The lessons from ant behavior which can cut fleet emissions in half
Fleets of commercial vehicles could cut their emissions by half using technology developed by Aston University researchers which mimics the way ants forage for food.
While some sectors have seen their activities all but wiped out by COVID-19, that is not true of delivery services. Royal Mail estimates that 45% of UK adults now receive more deliveries than before. That may be good news for business, but it makes hitting clean air targets something of a challenge.
A solution has come in the form of technology based on the way ants communicate and organize themselves to do tasks, developed by Aston University. Researchers used a technique known as 'meta-heuristic technology'.
The way ants communicate with each other on tasks can be used for fleet management.
The method mimics how colonies of ants solve problems and improve upon their existing behaviors. One example of this is that when an ant figures out the best way of doing something, it keeps a record of that “best practice" - and that information is passed automatically to the other ants. This permeates the entire colony, meaning that best practice is constantly being updated, in a way that is similar to computer algorithms.
Thinking beyond data
And the researchers went one step further. They created even 'smarter' ant algorithms by reducing the number of decisions they make so that they can solve city-scale fleet routing problems.
The software uses route optimization to intelligently direct fleets of vehicles around a city or town. Not only does it save them time and money, but the researchers say it will also enable them to cut emissions in half. This could present an alternative to Clean Air Zones. These were proposed in the UK in five cities and potentially in another 23 local authorities. Although the plan is on hold due to the pandemic, charges and restrictions will apply to many large vehicles if Clean Air Zones come into force later on. The software was developed under the Think Beyond Data initiative, part-funded by the European Regional Development Fund.
“Algorithms based on the foraging behavior of ants have long been used to solve vehicle routing problems, but now we have found how to scale these up to city-size fleets operating over several weeks in much less time than before." - Dr Darren Chitty, lead researcher, Aston University
What researchers learned
The researchers tested their technology on several Birmingham companies that operate fleets of vehicles to see if it worked to reduce their road usage. One of these was a maintenance company that had spent a great deal of time every day traveling across the city to customers' properties.
They tested the technology with up to 45 vehicles and 437 customer jobs over six weeks. Observing a savings of over 50% compared with the company's original time spent on the road, this meant the maintenance company could make equivalent savings in their fuel costs, boosting profit margins, while cutting vehicle emissions in half.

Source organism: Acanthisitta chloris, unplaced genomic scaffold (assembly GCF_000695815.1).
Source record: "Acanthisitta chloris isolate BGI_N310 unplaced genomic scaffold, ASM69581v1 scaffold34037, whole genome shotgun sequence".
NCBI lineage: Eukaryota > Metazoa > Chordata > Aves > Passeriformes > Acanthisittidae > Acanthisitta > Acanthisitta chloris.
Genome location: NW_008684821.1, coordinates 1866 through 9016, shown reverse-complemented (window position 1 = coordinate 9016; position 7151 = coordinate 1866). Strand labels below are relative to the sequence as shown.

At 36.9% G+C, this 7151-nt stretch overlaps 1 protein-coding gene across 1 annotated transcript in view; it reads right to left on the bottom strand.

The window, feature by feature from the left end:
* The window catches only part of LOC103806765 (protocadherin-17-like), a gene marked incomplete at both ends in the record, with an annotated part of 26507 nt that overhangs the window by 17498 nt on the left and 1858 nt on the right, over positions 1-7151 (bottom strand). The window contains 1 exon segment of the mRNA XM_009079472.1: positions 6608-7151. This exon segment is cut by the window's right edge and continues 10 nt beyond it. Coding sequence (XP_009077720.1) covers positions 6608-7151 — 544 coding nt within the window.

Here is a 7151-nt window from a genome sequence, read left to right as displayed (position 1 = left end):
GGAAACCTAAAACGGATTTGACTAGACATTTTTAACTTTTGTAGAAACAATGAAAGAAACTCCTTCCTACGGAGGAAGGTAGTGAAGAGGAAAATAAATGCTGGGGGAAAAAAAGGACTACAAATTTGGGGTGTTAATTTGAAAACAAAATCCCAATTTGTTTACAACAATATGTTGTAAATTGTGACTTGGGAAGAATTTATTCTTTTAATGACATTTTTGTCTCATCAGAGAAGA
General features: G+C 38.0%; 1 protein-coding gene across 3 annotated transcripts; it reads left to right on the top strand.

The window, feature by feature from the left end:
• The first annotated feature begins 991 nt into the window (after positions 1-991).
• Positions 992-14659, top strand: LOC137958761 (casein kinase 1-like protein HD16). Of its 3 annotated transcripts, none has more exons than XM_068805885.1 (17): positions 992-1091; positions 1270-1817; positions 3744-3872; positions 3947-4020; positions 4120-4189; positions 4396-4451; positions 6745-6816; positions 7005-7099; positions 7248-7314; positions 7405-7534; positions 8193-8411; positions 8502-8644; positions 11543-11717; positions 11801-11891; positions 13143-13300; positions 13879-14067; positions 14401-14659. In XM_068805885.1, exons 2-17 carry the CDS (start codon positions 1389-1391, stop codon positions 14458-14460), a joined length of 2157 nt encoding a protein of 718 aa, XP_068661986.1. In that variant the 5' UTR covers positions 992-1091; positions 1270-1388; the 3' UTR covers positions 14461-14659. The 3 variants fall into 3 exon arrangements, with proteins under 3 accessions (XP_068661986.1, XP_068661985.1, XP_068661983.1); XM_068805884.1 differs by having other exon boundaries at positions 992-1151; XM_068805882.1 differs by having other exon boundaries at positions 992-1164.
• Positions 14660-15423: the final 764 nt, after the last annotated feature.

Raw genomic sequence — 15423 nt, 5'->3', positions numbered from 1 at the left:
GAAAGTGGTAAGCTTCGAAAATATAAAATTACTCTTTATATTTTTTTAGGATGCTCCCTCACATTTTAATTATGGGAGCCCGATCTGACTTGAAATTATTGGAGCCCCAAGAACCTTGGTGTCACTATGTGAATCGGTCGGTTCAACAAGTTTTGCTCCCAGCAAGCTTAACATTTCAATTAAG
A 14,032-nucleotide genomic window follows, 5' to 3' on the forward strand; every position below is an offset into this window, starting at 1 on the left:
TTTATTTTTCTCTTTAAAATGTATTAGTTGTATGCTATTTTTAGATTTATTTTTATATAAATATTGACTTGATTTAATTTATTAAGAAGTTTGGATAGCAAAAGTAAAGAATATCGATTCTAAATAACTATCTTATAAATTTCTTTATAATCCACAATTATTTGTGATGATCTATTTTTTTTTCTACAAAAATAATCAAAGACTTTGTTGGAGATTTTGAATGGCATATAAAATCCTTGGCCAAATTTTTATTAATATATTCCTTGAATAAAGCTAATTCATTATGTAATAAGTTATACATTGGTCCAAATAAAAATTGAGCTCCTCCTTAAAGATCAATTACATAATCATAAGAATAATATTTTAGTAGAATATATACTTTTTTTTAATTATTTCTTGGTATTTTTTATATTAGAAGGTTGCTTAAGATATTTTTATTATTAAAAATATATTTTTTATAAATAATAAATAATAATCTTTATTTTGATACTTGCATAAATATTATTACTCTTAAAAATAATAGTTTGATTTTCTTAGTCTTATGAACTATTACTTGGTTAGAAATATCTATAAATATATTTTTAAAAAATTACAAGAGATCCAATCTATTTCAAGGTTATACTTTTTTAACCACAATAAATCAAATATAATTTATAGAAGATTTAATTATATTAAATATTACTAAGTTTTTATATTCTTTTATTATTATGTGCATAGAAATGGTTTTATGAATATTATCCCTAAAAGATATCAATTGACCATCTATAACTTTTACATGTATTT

Cutting emissions is a tall order when deliveries are on the rise.
The scientists were able to reduce CO2 emissions by 4.25 kg per van per day and reduce more harmful emissions such as nitrous oxide by 98-grams per van per day.
The optimized route meant they could even take some vehicles off the road altogether.
Dr Darren Chitty, lead researcher, Aston University said: “Algorithms based on the foraging behavior of ants have long been used to solve vehicle routing problems, but now we have found how to scale these up to city-size fleets operating over several weeks in much less time than before.
“It means much larger fleet optimization problems can be tackled within reasonable timescales using software a user can put on their laptop."
He said that the technology could be better than Clean Air Zones where certain vehicles are taxed. This is because there is a greater incentive for companies to use the technology since they can save money as well.
Dr Darren Chitty, lead researcher, Aston University, interviewed during Intelligent Systems Conference (IntelliSys) 2019.
And it isn't just technology based on ant behavior which can help you do that. Fleet management solutions such as HERE Routing can help you optimize your fleet's routes, saving time and reducing fuel and emissions. Real-time data is used to plan the best route available in detail, down to tolls on the road and weather conditions.
It can even show the areas where cellular coverage is weak.
When it comes to emissions, a collaboration between Neste, HERE Technologies and PTV Group showed that a third of navigation tools choose routes that are far from optimal.
"HERE Route Optimization can identify what the carbon footprint is for a particular route," said HERE Technologies product marketing manager Deepak Patnaik.
Armed with these tools, delivery companies might find the increase in deliveries since COVID-19 is not insurmountable after all - even if it is here to stay.
Do you want to learn how to optimize your fleet's route? Find out how HERE's solutions can help you.
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